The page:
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Dave Roberts with Roberts Architects Ltd and Roberts Construction in Evanston, IL talks about the power of assembling a strong team that can operate without the owner being there and how he does it, how he bounced back strong from 2009 struggles and how 33% of his business is coming from Houzz, one of the top social media sites for remodelers. 279fe0b

Dave talks about the advantages/disadvantages of being an Architect and running a design/build company. He also touches on the importance of engaging with others in the remodeling industry and how he “got out of my shoebox” and involved in remodeling and business groups.

Success Quote

“Fostering life long client relationships is at the core of our philosophy, and building that relationship hinges on the consistent delivery of value, architectural design, quality construction, and trusted client service.” – Dave Roberts

Remodeling Business Resource

Design Build Process Doc (PDF)

Interview Links

Roberts Architects Ltd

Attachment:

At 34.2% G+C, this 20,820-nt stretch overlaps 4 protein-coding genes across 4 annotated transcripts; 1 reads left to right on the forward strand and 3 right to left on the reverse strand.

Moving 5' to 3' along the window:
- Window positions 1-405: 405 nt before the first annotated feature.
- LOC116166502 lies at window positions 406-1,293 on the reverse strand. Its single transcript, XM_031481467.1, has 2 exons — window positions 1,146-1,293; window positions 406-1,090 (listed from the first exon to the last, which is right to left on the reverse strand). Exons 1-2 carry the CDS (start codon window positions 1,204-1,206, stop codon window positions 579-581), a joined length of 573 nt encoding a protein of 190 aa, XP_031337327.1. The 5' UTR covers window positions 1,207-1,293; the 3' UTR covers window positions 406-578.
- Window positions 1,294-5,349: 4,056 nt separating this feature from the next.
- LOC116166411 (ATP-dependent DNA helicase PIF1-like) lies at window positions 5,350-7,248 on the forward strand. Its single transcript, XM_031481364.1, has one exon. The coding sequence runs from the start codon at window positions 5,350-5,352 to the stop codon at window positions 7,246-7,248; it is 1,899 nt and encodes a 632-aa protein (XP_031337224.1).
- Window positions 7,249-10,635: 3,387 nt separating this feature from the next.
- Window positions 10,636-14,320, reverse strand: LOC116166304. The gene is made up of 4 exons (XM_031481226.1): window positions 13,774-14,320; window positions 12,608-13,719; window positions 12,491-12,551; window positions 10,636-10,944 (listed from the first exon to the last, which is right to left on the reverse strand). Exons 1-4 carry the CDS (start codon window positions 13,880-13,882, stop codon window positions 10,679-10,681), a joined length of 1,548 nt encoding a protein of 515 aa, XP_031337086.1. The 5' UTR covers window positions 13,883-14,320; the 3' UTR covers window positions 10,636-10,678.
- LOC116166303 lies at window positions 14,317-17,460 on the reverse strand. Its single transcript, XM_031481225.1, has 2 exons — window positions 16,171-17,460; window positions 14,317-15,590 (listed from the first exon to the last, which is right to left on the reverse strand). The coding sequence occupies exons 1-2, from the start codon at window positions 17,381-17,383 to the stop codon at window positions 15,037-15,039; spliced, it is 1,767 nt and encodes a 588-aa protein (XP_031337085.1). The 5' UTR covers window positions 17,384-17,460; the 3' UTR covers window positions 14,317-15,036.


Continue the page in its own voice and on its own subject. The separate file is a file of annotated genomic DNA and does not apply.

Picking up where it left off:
Favorite Book

The Remodeler’s Guide To Making & Managing Money: A Common Sense Approach To Optimizing Compensation & Profit by Linda Case The Five Dysfunctions of a Team: A Leadership Fable by Patrick Lencioni

Complete Show Transcript

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Show #10: Dave Roberts talks about the power of assembling a strong team that can operate without the owner being there and how he does it, how he bounced back strong from 2009 struggles and how 33% of his business is coming from Houzz

Kyle: Welcome to Remodelers on the Rise!

I’m your host, Kyle Hunt. And as always, I’m joined by my co-host Ryan Paul Adams.

Hello there, Ryan!

Ryan: Hey Kyle! What’s happening?

Kyle: Not a whole lot. This is Remodelers on the Rise Podcast #10. We’ve reached double digits and let’s get right into it. So I’m going to introduce today’s guest. That is Dave Roberts.

He is the owner of Roberts Architects and Construction. They are located just north of Chicago in Evanston, Illinois.